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randomness, truth, and burritos

Craft Beer: Boulevard Brewing Co. Single-Wide IPA

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You know, i normally give IPAs a lot of grief.  Not because its a bad beer, I have found some real winners in the IPA scene.  I have more issues with IPA being a trendy beer.  It seems like the beer novice brewers can cover up their mistakes with by adding god-awful amounts of hops to the batch.  I still stand by the fact that there is something wrong with the craft beer selection when over half of my reviews end up being IPAs because it makes up nearly fifty percent of the craft beer market.  There is such variety in craft beers, its disappointing that the majority of the beers are just overdosed with hops and labeled an IPA.

Now, with all that being said, I have been rather excited to try this IPA from Boulevard Brewing Co.  It is brewed in Kansas City, MO, and surprisingly, it is fermented a second time in the bottle, adding a bit more carbonation and head to the mix.  I am actually quite surprised they do this, as a bottle fermentation can be a bit unstable and cause the bottles to explode if exposed to extreme temperatures (re-starting fermentation and adding increased pressure to the bottle).  Perhaps Boulevard Brewing has a way to avoid this, as a novice brewer I can’t say that it’s not possible.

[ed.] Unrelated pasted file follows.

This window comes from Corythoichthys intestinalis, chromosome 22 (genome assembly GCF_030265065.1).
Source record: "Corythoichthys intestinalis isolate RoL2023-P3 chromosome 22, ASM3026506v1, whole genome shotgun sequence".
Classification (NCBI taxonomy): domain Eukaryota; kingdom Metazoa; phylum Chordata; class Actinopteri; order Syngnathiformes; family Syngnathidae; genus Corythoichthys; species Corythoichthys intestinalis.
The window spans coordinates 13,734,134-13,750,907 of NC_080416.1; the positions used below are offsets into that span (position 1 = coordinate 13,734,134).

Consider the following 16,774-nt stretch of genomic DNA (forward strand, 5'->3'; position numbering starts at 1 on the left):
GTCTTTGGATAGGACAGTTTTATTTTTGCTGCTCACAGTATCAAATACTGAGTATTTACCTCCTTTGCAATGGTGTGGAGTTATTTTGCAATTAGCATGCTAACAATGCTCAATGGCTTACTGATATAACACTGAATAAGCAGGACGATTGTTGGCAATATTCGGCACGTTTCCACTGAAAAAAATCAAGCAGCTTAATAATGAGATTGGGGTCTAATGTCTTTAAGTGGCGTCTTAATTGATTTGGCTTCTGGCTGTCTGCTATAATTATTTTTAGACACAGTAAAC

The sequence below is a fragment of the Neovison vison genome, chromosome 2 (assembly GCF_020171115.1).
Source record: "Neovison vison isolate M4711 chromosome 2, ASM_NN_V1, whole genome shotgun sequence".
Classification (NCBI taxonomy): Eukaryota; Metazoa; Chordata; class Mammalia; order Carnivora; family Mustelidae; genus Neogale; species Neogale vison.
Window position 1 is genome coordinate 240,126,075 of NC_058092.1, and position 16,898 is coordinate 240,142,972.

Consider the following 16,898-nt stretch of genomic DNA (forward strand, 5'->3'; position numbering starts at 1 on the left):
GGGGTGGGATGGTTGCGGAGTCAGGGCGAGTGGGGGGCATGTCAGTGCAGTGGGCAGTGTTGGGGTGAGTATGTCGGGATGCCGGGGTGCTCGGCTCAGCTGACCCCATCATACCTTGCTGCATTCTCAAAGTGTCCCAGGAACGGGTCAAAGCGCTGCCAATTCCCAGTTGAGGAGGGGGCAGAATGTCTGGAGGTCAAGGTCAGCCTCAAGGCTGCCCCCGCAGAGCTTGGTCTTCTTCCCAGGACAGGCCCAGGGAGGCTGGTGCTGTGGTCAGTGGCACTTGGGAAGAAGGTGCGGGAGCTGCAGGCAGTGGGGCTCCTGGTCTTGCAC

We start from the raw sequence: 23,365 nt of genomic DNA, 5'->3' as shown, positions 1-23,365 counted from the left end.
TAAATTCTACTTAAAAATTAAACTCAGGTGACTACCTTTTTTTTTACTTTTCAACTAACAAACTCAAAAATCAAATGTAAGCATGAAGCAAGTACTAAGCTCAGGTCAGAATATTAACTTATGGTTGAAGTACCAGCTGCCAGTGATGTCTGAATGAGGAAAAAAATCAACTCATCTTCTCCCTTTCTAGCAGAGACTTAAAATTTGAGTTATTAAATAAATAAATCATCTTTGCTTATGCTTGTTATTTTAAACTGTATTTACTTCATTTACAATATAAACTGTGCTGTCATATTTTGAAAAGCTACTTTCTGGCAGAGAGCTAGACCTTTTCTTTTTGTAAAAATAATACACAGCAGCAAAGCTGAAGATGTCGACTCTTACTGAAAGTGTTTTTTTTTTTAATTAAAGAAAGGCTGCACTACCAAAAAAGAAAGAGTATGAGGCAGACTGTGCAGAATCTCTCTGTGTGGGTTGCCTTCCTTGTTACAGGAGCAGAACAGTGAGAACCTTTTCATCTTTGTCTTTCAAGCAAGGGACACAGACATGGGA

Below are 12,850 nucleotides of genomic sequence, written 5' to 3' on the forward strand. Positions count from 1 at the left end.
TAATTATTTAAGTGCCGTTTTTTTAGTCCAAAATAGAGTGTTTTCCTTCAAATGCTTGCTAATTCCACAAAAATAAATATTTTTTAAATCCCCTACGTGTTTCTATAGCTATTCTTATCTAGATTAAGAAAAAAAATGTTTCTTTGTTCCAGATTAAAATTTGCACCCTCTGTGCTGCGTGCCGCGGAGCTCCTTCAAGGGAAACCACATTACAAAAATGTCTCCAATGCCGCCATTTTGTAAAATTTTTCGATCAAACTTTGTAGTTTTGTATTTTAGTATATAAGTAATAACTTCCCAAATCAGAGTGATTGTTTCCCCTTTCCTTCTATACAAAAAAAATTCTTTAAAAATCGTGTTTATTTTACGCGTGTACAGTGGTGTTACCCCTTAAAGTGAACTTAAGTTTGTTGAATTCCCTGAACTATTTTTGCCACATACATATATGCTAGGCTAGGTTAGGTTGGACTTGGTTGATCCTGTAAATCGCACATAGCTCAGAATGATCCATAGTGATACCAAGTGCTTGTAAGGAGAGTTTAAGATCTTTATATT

Pouring the glass was an exciting experience. The head remained thick and frothy through the entire poor.  I practically got impatient as it took forever to settle enough for me to empty out the rest of the bottle. The hops smell amazing.  The smell, while definitely hops, does not have the tart astringency that I’m used to finding in an IPA.  It’s almost sweet in its scent, reminding me of caramel and granny smith apples.  There is a citrus presence in the background as well that keeps the smell fresh and lively.

First tastes are equally surprising.  The flavor is also substantially milder than your typical IPA.  The presence of hops won’t let you forget this is an IPA, but it’s like a seasoning that compliments all the base flavors of the beer, as opposed to being the primary flavor itself.  The intensity of the flavoring is moderate at best, but the complexity keeps me interested.  The first flavors are crisp and cool, reminding me of watermelon rind.  As I continue to drink a body of sweetness rises up to contrast the tartness of the hops.  It makes me think of sweet grapefruit juice, or unsweetened raspberries.  The finish washes back in with a more savory flavor, making me think of italian seasonings and just a hint of lemon bite.

I think it’s a testament to the quality of this beer that I nearly finished it in the first ten minutes of writing this post.  It’s an excellent mix of flavors without being too overpowering.  I would almost consider it an all-weather beer, with perhaps the exception of the coldest months of winter.  It is one of my favorite IPAs to date, though the true disappointment comes in that it’s almost impossible to find in this area outside of my specialty beer store.  ah well.

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